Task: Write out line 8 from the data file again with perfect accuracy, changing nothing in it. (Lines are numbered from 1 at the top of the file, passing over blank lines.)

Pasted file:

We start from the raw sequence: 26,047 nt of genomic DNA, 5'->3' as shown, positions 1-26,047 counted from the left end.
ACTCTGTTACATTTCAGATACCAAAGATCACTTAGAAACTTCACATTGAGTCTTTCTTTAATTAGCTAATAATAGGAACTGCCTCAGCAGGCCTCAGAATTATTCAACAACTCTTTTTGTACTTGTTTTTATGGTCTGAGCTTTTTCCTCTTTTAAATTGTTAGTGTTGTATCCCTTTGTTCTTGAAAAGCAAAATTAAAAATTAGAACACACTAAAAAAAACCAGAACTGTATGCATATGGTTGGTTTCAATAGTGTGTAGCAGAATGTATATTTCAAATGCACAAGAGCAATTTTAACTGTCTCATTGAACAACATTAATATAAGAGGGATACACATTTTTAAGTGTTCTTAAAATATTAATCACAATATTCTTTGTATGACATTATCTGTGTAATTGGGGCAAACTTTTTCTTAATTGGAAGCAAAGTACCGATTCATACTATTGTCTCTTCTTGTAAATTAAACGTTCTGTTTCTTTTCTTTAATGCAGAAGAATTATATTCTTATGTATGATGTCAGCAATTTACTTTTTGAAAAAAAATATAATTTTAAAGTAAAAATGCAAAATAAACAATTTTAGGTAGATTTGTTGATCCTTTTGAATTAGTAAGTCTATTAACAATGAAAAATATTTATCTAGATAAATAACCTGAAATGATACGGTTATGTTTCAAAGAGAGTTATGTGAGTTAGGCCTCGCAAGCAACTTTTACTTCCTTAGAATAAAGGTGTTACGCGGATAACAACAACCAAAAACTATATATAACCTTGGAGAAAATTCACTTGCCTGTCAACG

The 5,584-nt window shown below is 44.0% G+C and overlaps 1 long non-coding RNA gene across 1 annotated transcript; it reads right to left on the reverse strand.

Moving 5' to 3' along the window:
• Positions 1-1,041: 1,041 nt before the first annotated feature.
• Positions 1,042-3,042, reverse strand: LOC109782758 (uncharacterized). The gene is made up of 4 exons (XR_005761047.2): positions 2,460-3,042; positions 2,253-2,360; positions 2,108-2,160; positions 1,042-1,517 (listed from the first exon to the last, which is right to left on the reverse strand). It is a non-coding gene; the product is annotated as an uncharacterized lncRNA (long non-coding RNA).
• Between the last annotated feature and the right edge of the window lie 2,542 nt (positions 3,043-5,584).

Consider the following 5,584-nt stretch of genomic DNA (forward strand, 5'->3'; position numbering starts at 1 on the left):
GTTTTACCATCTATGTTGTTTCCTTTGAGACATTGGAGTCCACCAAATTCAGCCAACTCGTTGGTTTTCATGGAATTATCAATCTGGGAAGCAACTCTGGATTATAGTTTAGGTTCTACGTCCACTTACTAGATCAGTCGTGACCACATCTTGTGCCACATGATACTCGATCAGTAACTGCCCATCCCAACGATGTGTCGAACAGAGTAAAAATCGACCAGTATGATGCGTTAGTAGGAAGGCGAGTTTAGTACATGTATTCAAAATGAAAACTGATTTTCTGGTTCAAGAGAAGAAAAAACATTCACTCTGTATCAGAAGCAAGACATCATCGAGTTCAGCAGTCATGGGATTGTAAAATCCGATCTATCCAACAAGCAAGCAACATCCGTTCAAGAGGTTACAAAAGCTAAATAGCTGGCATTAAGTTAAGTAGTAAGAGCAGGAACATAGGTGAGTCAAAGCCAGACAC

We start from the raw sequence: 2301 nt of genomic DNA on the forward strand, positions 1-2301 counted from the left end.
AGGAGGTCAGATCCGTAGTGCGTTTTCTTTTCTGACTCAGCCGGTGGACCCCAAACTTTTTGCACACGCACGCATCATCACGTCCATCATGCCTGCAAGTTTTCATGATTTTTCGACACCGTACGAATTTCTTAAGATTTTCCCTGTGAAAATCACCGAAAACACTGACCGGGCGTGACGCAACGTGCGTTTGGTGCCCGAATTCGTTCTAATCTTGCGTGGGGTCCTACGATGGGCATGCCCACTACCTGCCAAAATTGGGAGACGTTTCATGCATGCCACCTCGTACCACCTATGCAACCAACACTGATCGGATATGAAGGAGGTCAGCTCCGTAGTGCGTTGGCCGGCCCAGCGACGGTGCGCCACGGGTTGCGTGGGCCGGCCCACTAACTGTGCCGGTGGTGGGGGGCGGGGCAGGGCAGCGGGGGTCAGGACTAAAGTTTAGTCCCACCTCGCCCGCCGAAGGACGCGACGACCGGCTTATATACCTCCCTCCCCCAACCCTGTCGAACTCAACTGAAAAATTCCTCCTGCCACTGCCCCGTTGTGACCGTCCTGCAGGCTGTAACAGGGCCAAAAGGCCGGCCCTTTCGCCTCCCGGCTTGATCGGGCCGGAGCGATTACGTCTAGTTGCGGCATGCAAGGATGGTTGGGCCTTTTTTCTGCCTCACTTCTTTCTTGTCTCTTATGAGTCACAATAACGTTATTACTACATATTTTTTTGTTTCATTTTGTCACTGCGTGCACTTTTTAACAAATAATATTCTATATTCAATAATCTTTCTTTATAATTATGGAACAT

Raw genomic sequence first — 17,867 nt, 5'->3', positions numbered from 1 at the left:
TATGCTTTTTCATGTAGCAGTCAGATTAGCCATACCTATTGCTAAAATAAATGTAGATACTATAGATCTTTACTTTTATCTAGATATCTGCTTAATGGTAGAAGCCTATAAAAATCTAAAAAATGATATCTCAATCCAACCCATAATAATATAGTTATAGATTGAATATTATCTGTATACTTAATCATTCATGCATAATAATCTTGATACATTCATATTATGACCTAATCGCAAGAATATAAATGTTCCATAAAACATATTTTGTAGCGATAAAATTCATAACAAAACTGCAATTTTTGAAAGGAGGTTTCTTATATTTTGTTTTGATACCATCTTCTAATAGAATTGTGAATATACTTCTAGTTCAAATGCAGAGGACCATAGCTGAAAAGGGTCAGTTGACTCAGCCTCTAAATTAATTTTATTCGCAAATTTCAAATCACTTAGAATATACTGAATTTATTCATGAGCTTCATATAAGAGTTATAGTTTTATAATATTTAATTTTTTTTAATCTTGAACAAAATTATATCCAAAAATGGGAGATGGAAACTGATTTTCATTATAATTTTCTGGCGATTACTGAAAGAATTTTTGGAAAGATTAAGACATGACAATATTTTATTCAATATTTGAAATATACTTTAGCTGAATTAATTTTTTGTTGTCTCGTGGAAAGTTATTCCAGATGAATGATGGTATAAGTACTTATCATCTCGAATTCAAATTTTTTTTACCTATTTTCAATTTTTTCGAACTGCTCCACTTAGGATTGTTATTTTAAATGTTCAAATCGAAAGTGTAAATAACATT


Consider the following 5,584-nt stretch of genomic DNA (forward strand, 5'->3'; position numbering starts at 1 on the left):